Sach Paneer Scales During the Pandemic

Courtesy of Tarush Agarwal

When Jasleen and Tarush Agarwal started their artisanal paneer company, Sach Foods, out of an Oakland apartment in 2018, they never thought that they'd be trying to scale up during a pandemic.

Their organic, high-end cheese first went to market through Berkeley's Cheeseboard in September 2019. And by the beginning of 2020, they were in 10 local Bay Area stores.

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“As soon as the pandemic happened, food service went to zero,” said Tarush. He had product stocked that didn’t get used because the demand from restaurants like August 1 Five, Greens and Rooh just wasn’t there anymore. But Tarush always wanted to have a diversified approach to supply. They were still able to ship their cheese, and retail business went up. Tarush knew he wanted to be in grocery stores and in accessible places for a variety of consumers.

Sach Food co-owners doing a cheese demo
Jasleen (left) and Tarush Agarwal doing a demo pre-pandemic. (Courtesy of Tarush Agarwal)

By June, Sach was in 47 Whole Foods stores. The next month, they launched in Washington state and Oregon. In non-pandemic circumstances, the couple would be demo-ing their products in stores to familiarize customers. But, without samples, it’s been difficult to get people to find the paneer. On top of that, each store layout is different, said Tarush. So, even if a customer was looking to buy it, it’s hard to know where to point them.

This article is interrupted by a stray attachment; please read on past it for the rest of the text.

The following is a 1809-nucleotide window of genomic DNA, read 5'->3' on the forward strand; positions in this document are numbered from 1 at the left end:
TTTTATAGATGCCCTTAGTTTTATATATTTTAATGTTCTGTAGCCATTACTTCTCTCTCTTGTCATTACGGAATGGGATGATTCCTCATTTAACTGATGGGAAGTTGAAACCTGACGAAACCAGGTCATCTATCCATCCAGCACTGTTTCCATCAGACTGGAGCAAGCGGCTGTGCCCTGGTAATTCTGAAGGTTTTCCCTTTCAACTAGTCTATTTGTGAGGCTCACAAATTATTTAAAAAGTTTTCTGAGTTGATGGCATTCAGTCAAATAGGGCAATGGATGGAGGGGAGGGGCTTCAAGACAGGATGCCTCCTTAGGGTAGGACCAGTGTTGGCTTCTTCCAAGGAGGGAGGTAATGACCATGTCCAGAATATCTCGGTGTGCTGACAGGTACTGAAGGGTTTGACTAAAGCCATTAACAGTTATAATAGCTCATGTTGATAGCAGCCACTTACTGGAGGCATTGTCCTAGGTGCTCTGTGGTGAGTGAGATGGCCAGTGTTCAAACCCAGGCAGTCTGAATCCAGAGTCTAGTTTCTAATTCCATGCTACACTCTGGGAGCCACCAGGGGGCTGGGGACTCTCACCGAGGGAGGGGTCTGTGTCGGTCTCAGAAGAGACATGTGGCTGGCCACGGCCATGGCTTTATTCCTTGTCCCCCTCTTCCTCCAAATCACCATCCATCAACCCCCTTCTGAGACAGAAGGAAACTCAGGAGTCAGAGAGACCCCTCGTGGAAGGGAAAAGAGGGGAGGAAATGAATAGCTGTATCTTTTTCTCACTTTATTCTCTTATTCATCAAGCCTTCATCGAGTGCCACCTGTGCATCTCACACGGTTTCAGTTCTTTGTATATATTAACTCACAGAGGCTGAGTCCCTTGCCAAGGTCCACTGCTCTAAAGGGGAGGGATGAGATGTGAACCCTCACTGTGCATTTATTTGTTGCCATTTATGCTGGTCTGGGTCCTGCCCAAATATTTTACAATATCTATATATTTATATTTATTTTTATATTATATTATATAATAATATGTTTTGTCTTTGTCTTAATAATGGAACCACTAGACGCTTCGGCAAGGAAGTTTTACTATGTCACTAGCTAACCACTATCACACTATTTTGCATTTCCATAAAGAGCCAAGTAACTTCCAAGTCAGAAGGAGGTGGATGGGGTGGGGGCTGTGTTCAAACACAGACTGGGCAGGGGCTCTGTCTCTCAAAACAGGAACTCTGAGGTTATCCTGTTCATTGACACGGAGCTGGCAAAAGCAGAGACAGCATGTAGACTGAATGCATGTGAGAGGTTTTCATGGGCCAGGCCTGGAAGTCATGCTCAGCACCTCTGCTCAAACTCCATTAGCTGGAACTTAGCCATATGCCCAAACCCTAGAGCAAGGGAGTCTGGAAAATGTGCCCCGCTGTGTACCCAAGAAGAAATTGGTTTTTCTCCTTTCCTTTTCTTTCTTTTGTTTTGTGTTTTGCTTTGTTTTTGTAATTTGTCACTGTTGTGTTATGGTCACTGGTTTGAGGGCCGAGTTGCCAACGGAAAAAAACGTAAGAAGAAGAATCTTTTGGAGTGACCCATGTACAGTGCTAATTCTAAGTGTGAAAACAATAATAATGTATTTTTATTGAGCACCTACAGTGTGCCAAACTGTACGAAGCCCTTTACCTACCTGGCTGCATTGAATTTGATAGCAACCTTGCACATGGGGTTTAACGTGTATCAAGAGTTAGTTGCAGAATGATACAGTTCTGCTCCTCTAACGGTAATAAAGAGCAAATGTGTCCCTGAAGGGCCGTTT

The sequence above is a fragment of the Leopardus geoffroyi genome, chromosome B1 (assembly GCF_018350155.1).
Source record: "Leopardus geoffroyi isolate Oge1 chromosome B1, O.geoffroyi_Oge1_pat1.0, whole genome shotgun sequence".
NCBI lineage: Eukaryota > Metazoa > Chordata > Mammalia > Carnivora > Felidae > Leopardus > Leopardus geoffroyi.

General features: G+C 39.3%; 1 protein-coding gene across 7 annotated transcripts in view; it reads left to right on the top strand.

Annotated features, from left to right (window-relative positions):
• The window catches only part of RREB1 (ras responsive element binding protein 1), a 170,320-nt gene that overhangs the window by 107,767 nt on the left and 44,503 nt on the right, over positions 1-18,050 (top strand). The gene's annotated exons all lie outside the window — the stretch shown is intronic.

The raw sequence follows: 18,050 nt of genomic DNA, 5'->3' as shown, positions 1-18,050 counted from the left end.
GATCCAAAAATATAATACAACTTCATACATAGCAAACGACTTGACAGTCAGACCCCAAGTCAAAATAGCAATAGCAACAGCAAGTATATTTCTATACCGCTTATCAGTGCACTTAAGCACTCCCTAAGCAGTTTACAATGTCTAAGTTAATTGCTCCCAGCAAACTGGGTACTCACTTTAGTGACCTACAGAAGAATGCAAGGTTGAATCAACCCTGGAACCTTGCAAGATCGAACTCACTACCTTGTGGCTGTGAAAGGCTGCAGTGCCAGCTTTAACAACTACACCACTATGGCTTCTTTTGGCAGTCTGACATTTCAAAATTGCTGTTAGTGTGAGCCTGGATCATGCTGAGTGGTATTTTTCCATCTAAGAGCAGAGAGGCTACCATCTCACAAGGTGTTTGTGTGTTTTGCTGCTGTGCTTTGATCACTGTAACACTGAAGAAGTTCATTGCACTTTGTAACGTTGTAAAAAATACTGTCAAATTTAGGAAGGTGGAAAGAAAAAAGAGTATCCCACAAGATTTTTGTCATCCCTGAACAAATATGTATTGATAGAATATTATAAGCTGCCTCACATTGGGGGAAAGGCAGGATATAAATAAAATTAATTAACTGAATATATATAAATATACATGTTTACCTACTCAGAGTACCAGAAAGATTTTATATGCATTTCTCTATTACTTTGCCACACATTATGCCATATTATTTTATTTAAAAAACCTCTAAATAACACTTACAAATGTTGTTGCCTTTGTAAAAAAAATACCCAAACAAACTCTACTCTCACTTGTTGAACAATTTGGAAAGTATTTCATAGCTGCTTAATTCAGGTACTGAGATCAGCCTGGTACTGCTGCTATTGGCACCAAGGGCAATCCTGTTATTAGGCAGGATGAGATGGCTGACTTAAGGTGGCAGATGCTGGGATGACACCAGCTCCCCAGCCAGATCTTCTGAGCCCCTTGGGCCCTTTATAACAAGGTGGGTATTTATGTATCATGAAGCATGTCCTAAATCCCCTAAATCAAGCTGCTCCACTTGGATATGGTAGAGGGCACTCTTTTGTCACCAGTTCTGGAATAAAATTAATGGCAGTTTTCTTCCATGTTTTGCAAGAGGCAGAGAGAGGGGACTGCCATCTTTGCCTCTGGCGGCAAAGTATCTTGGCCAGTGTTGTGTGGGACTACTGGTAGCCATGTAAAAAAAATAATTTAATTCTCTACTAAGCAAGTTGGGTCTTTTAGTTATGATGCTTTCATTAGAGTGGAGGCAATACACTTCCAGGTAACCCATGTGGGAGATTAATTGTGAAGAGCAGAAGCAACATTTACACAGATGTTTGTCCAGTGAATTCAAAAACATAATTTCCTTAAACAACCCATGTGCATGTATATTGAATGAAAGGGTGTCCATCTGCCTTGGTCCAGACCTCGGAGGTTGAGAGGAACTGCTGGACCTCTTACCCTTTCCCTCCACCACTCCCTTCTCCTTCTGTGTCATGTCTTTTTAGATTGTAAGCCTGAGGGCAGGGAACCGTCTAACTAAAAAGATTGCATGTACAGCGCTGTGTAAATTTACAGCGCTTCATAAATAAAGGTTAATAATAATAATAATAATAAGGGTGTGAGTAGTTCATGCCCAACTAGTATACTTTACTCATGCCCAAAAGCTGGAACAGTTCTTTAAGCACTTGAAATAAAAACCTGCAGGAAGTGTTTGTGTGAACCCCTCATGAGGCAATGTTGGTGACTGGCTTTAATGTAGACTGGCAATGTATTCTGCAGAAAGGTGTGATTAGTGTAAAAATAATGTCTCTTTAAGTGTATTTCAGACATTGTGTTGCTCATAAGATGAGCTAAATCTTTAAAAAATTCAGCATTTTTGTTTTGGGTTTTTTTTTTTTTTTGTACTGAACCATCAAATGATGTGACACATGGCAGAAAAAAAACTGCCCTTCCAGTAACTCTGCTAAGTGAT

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To combat these challenges, Tarush and Jasleen have had to rely heavily on social media and other customers to spread the word about their product. But, if it weren’t for retailers, Tarush said that it would have been very difficult to find new customers.

They market their paneer as a high-protein vegetarian option and as a substitute for tofu. And while it is more expensive than most paneers one could find at the local Indian grocer, Tarush is looking to fill the needs of a different customer base—one that wants organic and has never tried paneer before. The fresh, non-melting cheese is used in a variety of different Indian dishes, and Tarush pushes that boundary with different flavors, tapping influencers to show how the cheese can be used.  He says he doesn't want to sacrifice quality in order to scale the business or lower the price point.

For him and Jasleen, scaling has to be smart and in-line with the product values. In September, they plan to expand further into Mollie Stone’s and New Leaf markets.